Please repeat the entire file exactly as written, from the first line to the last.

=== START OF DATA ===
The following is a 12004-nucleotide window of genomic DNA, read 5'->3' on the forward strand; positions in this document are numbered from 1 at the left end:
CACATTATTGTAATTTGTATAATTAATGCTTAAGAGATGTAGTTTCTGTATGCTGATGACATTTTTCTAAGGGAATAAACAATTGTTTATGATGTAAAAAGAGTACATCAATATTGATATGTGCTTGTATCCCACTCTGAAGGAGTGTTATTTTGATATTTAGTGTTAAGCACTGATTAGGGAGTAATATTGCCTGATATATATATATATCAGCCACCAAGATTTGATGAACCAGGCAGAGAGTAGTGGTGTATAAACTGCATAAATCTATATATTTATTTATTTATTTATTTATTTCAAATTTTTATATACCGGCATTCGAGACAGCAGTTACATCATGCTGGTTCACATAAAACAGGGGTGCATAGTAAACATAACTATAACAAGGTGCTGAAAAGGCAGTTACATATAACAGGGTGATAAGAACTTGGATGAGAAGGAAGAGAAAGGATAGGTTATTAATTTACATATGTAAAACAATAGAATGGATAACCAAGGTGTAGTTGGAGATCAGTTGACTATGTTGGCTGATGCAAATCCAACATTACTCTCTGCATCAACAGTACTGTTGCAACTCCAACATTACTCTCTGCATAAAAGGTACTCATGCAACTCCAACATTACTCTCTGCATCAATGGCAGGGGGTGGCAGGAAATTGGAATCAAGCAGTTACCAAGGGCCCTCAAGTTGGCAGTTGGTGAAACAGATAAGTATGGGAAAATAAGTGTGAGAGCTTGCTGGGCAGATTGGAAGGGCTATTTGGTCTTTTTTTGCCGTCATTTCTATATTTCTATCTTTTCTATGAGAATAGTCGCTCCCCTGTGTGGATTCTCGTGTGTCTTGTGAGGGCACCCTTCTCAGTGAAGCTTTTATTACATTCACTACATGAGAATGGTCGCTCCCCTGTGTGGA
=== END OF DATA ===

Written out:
The following is a 12004-nucleotide window of genomic DNA, read 5'->3' on the forward strand; positions in this document are numbered from 1 at the left end:
CACATTATTGTAATTTGTATAATTAATGCTTAAGAGATGTAGTTTCTGTATGCTGATGACATTTTTCTAAGGGAATAAACAATTGTTTATGATGTAAAAAGAGTACATCAATATTGATATGTGCTTGTATCCCACTCTGAAGGAGTGTTATTTTGATATTTAGTGTTAAGCACTGATTAGGGAGTAATATTGCCTGATATATATATATATCAGCCACCAAGATTTGATGAACCAGGCAGAGAGTAGTGGTGTATAAACTGCATAAATCTATATATTTATTTATTTATTTATTTATTTCAAATTTTTATATACCGGCATTCGAGACAGCAGTTACATCATGCTGGTTCACATAAAACAGGGGTGCATAGTAAACATAACTATAACAAGGTGCTGAAAAGGCAGTTACATATAACAGGGTGATAAGAACTTGGATGAGAAGGAAGAGAAAGGATAGGTTATTAATTTACATATGTAAAACAATAGAATGGATAACCAAGGTGTAGTTGGAGATCAGTTGACTATGTTGGCTGATGCAAATCCAACATTACTCTCTGCATCAACAGTACTGTTGCAACTCCAACATTACTCTCTGCATAAAAGGTACTCATGCAACTCCAACATTACTCTCTGCATCAATGGCAGGGGGTGGCAGGAAATTGGAATCAAGCAGTTACCAAGGGCCCTCAAGTTGGCAGTTGGTGAAACAGATAAGTATGGGAAAATAAGTGTGAGAGCTTGCTGGGCAGATTGGAAGGGCTATTTGGTCTTTTTTTGCCGTCATTTCTATATTTCTATCTTTTCTATGAGAATAGTCGCTCCCCTGTGTGGATTCTCGTGTGTCTTGTGAGGGCACCCTTCTCAGTGAAGCTTTTATTACATTCACTACATGAGAATGGTCGCTCCCCTGTGTGGA